Adjusting Photo Exposure on Your iPhone 13: A Step-by-Step Guide


Michael Collins

Taking a great photo with your iPhone 13 is easier than you think, even if the lighting isn’t perfect. With just a few taps, you can adjust the exposure and make your photo look just the way you want it to. No more dark, underexposed shots or bright, overexposed ones – just beautiful pictures every time.

Step by Step Tutorial: Adjusting Photo Exposure on Your iPhone 13

Before we dive into the steps, let’s understand what we’re aiming for. Adjusting the exposure means changing how light or dark your photo is. This can help you capture more detail in dark areas or prevent bright areas from looking washed out.

Step 1: Open the Camera App

Open the Camera app on your iPhone 13.

The Camera app is usually found on the home screen, and it’s the fastest way to start taking photos. If it’s not on your home screen, swipe down and use the search feature to find it.

Step 2: Focus on the Subject

Tap on the screen to focus on the subject of your photo.

When you tap on the screen, a yellow box will appear, showing you where the camera is focusing. Make sure this is on the part of the scene you want to be in focus.

Step 3: Adjust the Exposure

Swipe up or down to adjust the exposure.

After you’ve focused on your subject, you’ll see a sun icon next to the focus box. Swiping up will make the photo brighter, while swiping down will make it darker.

After you’ve adjusted the exposure to your liking, take the photo. You’ll notice that the image captures more detail in the shadows or highlights, depending on which way you adjusted the exposure.

What Happens Next

Once you’ve taken your perfectly-exposed photo, it will save to your camera roll, just like any other picture you take. From there, you can share it, edit it further, or just admire your handiwork!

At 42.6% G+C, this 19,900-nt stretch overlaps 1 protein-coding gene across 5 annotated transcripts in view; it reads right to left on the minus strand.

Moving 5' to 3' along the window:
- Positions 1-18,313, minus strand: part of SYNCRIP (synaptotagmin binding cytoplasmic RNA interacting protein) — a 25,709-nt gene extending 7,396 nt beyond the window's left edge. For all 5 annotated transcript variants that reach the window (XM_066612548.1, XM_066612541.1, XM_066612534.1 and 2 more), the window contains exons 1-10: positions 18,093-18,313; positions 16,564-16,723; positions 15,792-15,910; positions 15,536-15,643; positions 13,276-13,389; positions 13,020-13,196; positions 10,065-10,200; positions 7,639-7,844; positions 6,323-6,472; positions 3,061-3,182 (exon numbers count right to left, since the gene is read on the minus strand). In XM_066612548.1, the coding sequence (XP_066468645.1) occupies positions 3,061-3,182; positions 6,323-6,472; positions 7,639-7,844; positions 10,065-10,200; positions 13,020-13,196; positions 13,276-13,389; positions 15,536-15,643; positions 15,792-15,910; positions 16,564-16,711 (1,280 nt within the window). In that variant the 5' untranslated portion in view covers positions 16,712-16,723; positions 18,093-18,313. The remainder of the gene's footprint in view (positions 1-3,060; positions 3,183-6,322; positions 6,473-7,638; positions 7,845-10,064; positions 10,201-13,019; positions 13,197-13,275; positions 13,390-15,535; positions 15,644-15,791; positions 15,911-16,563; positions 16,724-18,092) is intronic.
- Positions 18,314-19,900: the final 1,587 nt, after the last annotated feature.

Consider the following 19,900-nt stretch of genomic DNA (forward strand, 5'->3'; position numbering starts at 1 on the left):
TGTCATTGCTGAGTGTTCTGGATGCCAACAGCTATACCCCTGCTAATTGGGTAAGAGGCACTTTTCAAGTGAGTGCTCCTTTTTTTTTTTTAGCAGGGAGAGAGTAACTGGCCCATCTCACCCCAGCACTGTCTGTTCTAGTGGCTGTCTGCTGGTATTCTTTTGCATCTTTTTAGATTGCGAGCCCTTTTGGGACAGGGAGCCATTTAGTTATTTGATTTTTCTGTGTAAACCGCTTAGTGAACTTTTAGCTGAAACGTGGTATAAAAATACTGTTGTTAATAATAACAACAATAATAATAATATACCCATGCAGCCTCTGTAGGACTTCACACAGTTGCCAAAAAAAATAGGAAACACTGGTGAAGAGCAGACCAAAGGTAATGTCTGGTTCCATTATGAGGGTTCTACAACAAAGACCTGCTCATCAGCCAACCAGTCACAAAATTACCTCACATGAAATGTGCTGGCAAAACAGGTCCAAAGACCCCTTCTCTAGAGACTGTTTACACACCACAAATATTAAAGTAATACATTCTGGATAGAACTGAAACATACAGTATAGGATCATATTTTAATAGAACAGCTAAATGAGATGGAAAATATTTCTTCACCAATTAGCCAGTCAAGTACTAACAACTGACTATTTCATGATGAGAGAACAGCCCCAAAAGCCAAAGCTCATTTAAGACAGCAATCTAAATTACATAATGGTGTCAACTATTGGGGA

Tips on Adjusting Photo Exposure on Your iPhone 13

  • If you’re taking a photo of a very bright scene, start by swiping down to reduce exposure.
  • Conversely, if your scene is too dark, swipe up to increase exposure.
  • Remember, you can always adjust the exposure again after taking the photo by using the editing tools in the Photos app.
  • If you find yourself consistently needing to adjust exposure, consider the lighting conditions you’re shooting in. Perhaps find a spot with more balanced light.
  • Practice makes perfect. The more you play with exposure adjustments, the better you’ll get at taking photos that look just how you want them to.

Frequently Asked Questions

What is exposure in photography?

Exposure is the amount of light that reaches the camera’s sensor, affecting how light or dark the photo appears.

Can I set exposure on videos too?

Yes, you can adjust exposure on videos just like you do with photos, by using the same swipe up or down gesture.

Why do my photos sometimes look too bright or too dark?

Your iPhone’s camera automatically sets exposure based on the lighting conditions. Sometimes it doesn’t get it exactly right, which is why manual adjustment is handy.

Will adjusting the exposure affect the photo quality?

No, adjusting the exposure simply changes the brightness levels. It won’t decrease the overall quality of your photo.

Can I adjust exposure on photos I’ve already taken?

Yes, you can use the editing tools in the Photos app to adjust exposure after taking a photo.


  1. Open the Camera app.
  2. Tap to focus on the subject.
  3. Swipe up or down to adjust the exposure.


So, there you have it! Adjusting photo exposure on your iPhone 13 is straightforward and can make a huge difference to your photos. It’s a simple technique, but it gives you control over the final image that the automatic settings can’t match. Plus, it’s another way to unleash your creativity and put a personal stamp on your photography. Whether you’re capturing memories, creating content, or exploring the world through your lens, mastering exposure adjustments is a skill that will serve you well. So, go ahead, try it out, and watch your iPhone photography skills soar to new heights. And remember, the best photo is the one you’re proud to share!